Un-leashed

When I first adopted Bitsy and was still negotiating my new schedule now that I had a pet, I would often be walking her at the last minute before I left the house. As a result I would often misplace her leash because I did not have a specific place to put it every time we returned from our walks. Once I decided to store Bitsy’s leash on a hook right beside the front door, it made my life a lot easier. It’s a simple and probably obvious solution, but I know it has saved me time and stress!

Dog Gates

I found several dog gates on www.dynamicaccents.com that are reasonably priced, functional, and blend into home decor. They have a variety of options so it’s easy to find one that fits with the feel of your home. Plus you can specify the size which is pretty cool.

Toys, Toys, and More Toys

If you’re anything like me, I spoil Bitsy a bit too much. Not only do I buy her toys, but she receives them as gifts so there is a large amount of these items in our home. The Container Store has lots of storage containers – go figure! For some pretty neat ideas, check out this Bark Post. You will like these! 

I would love to hear feedback about how you made your home more pet-friendly. Any other suggestions you can think of?

Introducing a Second Dog to Your Home

Introducing a Second Dog to Your Home

 

I’m a proud dog dad to Bitsy and lately I’ve been considering adding second pooch to our little family. Prior to adopting Bitsy I did a lot of research about training dogs and adopting rescues; making informed decisions is important to me. This decision is particularly important because it affects Bitsy as much as it affects me. I reached out to friends and read up on the subject and I thought it would be helpful if I discussed it with my readers.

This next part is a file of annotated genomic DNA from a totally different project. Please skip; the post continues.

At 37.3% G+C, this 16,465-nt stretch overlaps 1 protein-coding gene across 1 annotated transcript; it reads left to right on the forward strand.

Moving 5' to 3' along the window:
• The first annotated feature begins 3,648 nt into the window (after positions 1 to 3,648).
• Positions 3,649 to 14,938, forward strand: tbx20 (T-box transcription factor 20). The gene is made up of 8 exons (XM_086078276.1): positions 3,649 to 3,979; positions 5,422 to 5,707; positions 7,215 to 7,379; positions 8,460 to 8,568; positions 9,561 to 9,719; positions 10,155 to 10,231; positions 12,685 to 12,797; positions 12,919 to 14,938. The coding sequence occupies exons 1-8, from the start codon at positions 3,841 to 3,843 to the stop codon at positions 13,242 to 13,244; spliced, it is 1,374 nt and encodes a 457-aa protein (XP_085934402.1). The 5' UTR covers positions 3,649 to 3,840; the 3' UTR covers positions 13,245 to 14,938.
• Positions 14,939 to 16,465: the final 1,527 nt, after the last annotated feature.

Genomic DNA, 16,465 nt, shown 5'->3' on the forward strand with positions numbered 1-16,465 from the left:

Bitsy the Cavalier King Charles Spaniel

Is Your Pet Ready for a New Dog Friend?

In the excitement of adding to your pack, this simple question is sometimes forgotten. Some dogs just don’t socialize much with other dogs or just prefer the company of humans. If you don’t frequently take your dog to the dog park or know how your animal interacts with other dogs, it’s time to find out! Find a friend with a very dog-friendly dog and introduce your animal in a safely fenced neutral territory. If the introduction goes well, you can move on to step 2!

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Pick the Right Pooch!

If your current dog is an aggressive alpha dog, it’s best to look for an animal that will defer to the “top dog.” Conversely, if your dog is more submissive, adding a dominant dog could be an ideal choice.

Also think about other common dog traits. Do you have an older dog or one that likes to lounge around? Adopting a high-energy playful puppy could be quite annoying to your current dog. Find an animal whose temperament matches your dog’s personality better.

Does your dog prefer playing with males or females? If you know your dog has a preference, considering adopting from that gender. Oftentimes, dogs will enjoy playing with the opposite sex.